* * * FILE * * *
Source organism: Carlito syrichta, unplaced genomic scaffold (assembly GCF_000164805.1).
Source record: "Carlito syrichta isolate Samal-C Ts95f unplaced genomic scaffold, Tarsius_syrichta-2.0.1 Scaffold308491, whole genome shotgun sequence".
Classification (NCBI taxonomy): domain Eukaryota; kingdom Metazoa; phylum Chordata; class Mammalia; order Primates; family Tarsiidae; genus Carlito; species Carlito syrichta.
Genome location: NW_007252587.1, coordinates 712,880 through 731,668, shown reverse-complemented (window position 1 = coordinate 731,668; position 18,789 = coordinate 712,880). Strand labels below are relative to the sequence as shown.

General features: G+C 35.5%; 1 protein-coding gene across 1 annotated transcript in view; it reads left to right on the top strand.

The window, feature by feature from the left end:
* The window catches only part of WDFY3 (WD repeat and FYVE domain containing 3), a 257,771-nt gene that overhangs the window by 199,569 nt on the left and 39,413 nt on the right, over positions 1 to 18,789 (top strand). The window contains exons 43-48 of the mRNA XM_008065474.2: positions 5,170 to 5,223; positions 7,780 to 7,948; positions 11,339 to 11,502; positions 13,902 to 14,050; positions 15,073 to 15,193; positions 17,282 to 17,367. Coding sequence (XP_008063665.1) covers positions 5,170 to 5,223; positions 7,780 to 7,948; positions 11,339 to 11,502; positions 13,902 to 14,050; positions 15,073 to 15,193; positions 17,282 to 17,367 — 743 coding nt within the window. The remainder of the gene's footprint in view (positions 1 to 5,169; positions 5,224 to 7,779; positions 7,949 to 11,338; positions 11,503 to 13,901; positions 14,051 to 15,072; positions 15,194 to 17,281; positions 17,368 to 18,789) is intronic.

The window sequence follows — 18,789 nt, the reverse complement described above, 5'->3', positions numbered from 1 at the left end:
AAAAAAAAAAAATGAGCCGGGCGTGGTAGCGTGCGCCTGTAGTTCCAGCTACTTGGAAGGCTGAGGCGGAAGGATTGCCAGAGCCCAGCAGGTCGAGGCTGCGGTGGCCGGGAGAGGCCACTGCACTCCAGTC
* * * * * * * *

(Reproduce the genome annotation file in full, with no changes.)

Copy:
Source organism: Carlito syrichta, unplaced genomic scaffold (assembly GCF_000164805.1).
Source record: "Carlito syrichta isolate Samal-C Ts95f unplaced genomic scaffold, Tarsius_syrichta-2.0.1 Scaffold308491, whole genome shotgun sequence".
Classification (NCBI taxonomy): domain Eukaryota; kingdom Metazoa; phylum Chordata; class Mammalia; order Primates; family Tarsiidae; genus Carlito; species Carlito syrichta.
Genome location: NW_007252587.1, coordinates 712,880 through 731,668, shown reverse-complemented (window position 1 = coordinate 731,668; position 18,789 = coordinate 712,880). Strand labels below are relative to the sequence as shown.

General features: G+C 35.5%; 1 protein-coding gene across 1 annotated transcript in view; it reads left to right on the top strand.

The window, feature by feature from the left end:
* The window catches only part of WDFY3 (WD repeat and FYVE domain containing 3), a 257,771-nt gene that overhangs the window by 199,569 nt on the left and 39,413 nt on the right, over positions 1 to 18,789 (top strand). The window contains exons 43-48 of the mRNA XM_008065474.2: positions 5,170 to 5,223; positions 7,780 to 7,948; positions 11,339 to 11,502; positions 13,902 to 14,050; positions 15,073 to 15,193; positions 17,282 to 17,367. Coding sequence (XP_008063665.1) covers positions 5,170 to 5,223; positions 7,780 to 7,948; positions 11,339 to 11,502; positions 13,902 to 14,050; positions 15,073 to 15,193; positions 17,282 to 17,367 — 743 coding nt within the window. The remainder of the gene's footprint in view (positions 1 to 5,169; positions 5,224 to 7,779; positions 7,949 to 11,338; positions 11,503 to 13,901; positions 14,051 to 15,072; positions 15,194 to 17,281; positions 17,368 to 18,789) is intronic.

The window sequence follows — 18,789 nt, the reverse complement described above, 5'->3', positions numbered from 1 at the left end:
AAAAAAAAAAAATGAGCCGGGCGTGGTAGCGTGCGCCTGTAGTTCCAGCTACTTGGAAGGCTGAGGCGGAAGGATTGCCAGAGCCCAGCAGGTCGAGGCTGCGGTGGCCGGGAGAGGCCACTGCACTCCAGTC